DOI: 10.5176/2251-3809_LRPP17.7

Authors: A. Keith Thompson


These two freedoms tied together in the US First Amendment since 1789, are widely recognized as the foundational human rights. Logically, one cannot speak freely unless one can first freely frame one’s thoughts in conscience and, following on, Freedom of Association is meaningless unless there is the freedom to speak when we associate in whatever communities we choose. But liberal western governments around the world have been experimenting with the old idea that we can qualify and separate these freedoms; that we can pick and choose what our subjects speak about and that carefully crafted restrictions will not undermine the human rights project as a whole. In this paper I will explore how free speech should be. I will begin with the generous American idea that calling out “Fire!” in a crowded picture theatre is reckless and reasonably subject to regulation. But then I will move on to the Rawlsian idea that we can and should circumscribe religious speech in the public square in the interests of overlapping consensus. I will suggest that this idea is the flawed product of American First Amendment jurisprudence post 1991; that it undermines the very idea of liberty and is philosophically and practically inconsistent with the Westminster version of democracy that Singapore and other Anglo democracies have inherited and need to cherish. I will conclude that democracy prospers best when we tolerate robust public speech including insults and offence short of incitements to violence, trusting that the marketplace of ideas will weed out and discredit speech that it identifies as unwise or democratically unhealthy. But in making this conclusion, I will acknowledge that what constitutes an incitement to violence is culturally variable.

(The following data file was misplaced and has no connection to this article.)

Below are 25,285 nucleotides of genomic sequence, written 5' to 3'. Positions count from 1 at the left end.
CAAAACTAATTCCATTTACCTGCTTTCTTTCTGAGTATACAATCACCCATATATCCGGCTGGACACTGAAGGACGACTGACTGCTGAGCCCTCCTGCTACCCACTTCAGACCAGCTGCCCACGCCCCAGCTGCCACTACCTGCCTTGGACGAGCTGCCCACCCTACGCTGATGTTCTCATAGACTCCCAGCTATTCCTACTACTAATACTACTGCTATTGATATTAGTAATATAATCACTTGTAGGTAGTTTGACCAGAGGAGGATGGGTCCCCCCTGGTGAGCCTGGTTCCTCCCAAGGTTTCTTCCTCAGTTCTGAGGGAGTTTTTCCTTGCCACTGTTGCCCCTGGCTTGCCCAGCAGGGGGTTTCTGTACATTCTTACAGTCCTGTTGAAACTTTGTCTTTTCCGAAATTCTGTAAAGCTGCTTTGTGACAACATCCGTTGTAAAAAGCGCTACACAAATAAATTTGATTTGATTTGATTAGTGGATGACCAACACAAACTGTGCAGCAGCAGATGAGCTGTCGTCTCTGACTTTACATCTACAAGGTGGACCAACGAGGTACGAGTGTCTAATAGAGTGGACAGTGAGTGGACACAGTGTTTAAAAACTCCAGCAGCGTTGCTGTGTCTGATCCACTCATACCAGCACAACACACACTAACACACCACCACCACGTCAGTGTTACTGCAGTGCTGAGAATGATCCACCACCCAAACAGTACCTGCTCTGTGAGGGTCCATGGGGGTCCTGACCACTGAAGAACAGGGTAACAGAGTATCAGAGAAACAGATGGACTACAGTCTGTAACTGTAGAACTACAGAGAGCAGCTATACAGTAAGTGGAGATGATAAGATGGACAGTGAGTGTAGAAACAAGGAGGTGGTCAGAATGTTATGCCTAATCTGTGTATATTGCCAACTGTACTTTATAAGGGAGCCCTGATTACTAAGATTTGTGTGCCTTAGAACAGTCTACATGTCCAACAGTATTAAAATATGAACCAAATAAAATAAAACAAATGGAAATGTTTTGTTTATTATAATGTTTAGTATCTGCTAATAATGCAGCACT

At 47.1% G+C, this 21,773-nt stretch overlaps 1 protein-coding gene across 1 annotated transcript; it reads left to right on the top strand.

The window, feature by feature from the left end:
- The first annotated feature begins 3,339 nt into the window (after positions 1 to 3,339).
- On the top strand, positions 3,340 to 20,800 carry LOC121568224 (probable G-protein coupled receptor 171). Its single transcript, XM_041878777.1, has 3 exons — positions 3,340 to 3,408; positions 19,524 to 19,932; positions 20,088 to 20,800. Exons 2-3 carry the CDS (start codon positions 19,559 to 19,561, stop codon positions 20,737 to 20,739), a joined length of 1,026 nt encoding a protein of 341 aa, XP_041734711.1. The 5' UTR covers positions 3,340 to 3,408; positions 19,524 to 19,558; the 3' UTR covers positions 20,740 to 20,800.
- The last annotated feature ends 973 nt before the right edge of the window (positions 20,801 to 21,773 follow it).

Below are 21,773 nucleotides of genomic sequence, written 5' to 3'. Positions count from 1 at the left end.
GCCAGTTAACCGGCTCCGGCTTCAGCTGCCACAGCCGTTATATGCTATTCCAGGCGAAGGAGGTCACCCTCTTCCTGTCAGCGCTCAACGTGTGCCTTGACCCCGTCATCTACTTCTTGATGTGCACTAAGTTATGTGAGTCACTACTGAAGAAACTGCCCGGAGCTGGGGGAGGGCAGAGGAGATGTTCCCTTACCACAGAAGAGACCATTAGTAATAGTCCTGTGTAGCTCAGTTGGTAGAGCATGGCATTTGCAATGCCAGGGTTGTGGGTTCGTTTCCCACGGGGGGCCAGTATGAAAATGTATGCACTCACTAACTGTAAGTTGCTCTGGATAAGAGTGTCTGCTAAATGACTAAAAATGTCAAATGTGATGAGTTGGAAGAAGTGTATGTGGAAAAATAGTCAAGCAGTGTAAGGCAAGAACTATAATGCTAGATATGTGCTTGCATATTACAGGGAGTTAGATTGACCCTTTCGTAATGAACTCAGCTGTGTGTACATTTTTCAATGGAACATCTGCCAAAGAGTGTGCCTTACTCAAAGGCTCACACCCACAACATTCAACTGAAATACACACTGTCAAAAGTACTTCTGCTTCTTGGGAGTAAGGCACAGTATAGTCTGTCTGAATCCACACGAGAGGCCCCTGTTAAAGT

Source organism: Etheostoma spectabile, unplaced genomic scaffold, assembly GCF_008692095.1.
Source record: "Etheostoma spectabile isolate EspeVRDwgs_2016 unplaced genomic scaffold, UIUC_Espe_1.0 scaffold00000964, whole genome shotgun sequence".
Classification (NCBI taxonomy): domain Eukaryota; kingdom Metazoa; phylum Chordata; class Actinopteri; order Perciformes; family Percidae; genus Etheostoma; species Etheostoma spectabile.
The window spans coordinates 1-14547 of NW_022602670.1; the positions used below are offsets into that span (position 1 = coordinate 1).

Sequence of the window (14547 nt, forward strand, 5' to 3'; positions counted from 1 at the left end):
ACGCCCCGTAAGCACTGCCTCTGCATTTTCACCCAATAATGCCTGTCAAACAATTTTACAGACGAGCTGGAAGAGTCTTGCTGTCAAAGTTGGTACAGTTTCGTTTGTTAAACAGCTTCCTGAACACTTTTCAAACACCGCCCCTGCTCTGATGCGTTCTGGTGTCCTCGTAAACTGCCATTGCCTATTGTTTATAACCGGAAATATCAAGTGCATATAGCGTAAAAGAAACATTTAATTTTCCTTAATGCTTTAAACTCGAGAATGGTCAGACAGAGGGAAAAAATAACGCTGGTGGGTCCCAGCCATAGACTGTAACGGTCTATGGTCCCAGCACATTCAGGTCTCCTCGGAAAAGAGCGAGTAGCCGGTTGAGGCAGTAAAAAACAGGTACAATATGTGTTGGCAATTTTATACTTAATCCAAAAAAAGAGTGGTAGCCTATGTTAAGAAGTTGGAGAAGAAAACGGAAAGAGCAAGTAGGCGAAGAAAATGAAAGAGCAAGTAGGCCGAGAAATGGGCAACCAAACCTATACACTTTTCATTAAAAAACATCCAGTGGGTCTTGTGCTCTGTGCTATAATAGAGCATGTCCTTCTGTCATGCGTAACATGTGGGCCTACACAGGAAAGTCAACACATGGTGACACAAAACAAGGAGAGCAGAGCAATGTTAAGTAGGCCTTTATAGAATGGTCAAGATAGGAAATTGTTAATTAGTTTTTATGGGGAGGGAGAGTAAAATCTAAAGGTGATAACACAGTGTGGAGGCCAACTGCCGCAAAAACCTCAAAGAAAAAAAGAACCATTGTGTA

Keywords: Freedom of Religion Freedom of Speech Rawlsian Public Reason Limitations on Speech Offence v violence


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